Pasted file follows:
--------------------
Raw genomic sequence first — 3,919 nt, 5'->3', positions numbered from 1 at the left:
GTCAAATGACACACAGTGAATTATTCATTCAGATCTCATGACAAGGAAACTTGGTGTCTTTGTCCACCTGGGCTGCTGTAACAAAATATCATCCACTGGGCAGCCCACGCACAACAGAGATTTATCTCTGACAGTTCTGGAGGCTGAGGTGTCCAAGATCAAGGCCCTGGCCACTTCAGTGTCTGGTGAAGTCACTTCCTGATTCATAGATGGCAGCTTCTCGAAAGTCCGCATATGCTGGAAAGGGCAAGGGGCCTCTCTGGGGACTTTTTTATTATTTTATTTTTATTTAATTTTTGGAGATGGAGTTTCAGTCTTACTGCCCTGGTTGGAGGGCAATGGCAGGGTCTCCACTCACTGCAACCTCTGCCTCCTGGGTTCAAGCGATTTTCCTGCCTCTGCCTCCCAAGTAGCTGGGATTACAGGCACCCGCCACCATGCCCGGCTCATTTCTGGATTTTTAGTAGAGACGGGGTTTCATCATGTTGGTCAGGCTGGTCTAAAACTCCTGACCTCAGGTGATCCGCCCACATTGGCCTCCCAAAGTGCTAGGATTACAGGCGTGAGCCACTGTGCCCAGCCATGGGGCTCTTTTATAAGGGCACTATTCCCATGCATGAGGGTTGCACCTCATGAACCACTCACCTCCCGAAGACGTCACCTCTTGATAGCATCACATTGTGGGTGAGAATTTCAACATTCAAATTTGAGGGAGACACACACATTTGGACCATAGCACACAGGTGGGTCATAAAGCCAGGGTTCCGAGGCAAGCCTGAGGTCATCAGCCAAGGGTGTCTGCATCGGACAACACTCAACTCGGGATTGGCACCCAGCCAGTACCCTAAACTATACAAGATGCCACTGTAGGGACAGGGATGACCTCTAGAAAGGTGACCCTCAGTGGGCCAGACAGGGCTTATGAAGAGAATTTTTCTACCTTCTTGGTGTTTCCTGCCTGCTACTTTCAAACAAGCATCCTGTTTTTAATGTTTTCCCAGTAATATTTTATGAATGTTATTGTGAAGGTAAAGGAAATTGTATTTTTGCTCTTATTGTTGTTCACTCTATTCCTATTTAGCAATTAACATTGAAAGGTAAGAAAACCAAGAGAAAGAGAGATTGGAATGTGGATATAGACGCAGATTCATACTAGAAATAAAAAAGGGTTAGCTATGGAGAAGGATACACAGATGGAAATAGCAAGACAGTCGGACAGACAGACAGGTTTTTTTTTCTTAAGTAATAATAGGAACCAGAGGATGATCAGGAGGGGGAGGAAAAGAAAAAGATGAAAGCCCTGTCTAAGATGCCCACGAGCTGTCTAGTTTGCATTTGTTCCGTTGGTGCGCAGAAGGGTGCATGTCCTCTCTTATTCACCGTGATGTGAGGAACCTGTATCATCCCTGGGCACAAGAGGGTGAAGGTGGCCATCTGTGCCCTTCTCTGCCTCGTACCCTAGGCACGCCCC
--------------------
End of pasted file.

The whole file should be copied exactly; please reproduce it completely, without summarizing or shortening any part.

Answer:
Raw genomic sequence first — 3,919 nt, 5'->3', positions numbered from 1 at the left:
GTCAAATGACACACAGTGAATTATTCATTCAGATCTCATGACAAGGAAACTTGGTGTCTTTGTCCACCTGGGCTGCTGTAACAAAATATCATCCACTGGGCAGCCCACGCACAACAGAGATTTATCTCTGACAGTTCTGGAGGCTGAGGTGTCCAAGATCAAGGCCCTGGCCACTTCAGTGTCTGGTGAAGTCACTTCCTGATTCATAGATGGCAGCTTCTCGAAAGTCCGCATATGCTGGAAAGGGCAAGGGGCCTCTCTGGGGACTTTTTTATTATTTTATTTTTATTTAATTTTTGGAGATGGAGTTTCAGTCTTACTGCCCTGGTTGGAGGGCAATGGCAGGGTCTCCACTCACTGCAACCTCTGCCTCCTGGGTTCAAGCGATTTTCCTGCCTCTGCCTCCCAAGTAGCTGGGATTACAGGCACCCGCCACCATGCCCGGCTCATTTCTGGATTTTTAGTAGAGACGGGGTTTCATCATGTTGGTCAGGCTGGTCTAAAACTCCTGACCTCAGGTGATCCGCCCACATTGGCCTCCCAAAGTGCTAGGATTACAGGCGTGAGCCACTGTGCCCAGCCATGGGGCTCTTTTATAAGGGCACTATTCCCATGCATGAGGGTTGCACCTCATGAACCACTCACCTCCCGAAGACGTCACCTCTTGATAGCATCACATTGTGGGTGAGAATTTCAACATTCAAATTTGAGGGAGACACACACATTTGGACCATAGCACACAGGTGGGTCATAAAGCCAGGGTTCCGAGGCAAGCCTGAGGTCATCAGCCAAGGGTGTCTGCATCGGACAACACTCAACTCGGGATTGGCACCCAGCCAGTACCCTAAACTATACAAGATGCCACTGTAGGGACAGGGATGACCTCTAGAAAGGTGACCCTCAGTGGGCCAGACAGGGCTTATGAAGAGAATTTTTCTACCTTCTTGGTGTTTCCTGCCTGCTACTTTCAAACAAGCATCCTGTTTTTAATGTTTTCCCAGTAATATTTTATGAATGTTATTGTGAAGGTAAAGGAAATTGTATTTTTGCTCTTATTGTTGTTCACTCTATTCCTATTTAGCAATTAACATTGAAAGGTAAGAAAACCAAGAGAAAGAGAGATTGGAATGTGGATATAGACGCAGATTCATACTAGAAATAAAAAAGGGTTAGCTATGGAGAAGGATACACAGATGGAAATAGCAAGACAGTCGGACAGACAGACAGGTTTTTTTTTCTTAAGTAATAATAGGAACCAGAGGATGATCAGGAGGGGGAGGAAAAGAAAAAGATGAAAGCCCTGTCTAAGATGCCCACGAGCTGTCTAGTTTGCATTTGTTCCGTTGGTGCGCAGAAGGGTGCATGTCCTCTCTTATTCACCGTGATGTGAGGAACCTGTATCATCCCTGGGCACAAGAGGGTGAAGGTGGCCATCTGTGCCCTTCTCTGCCTCGTACCCTAGGCACGCCCC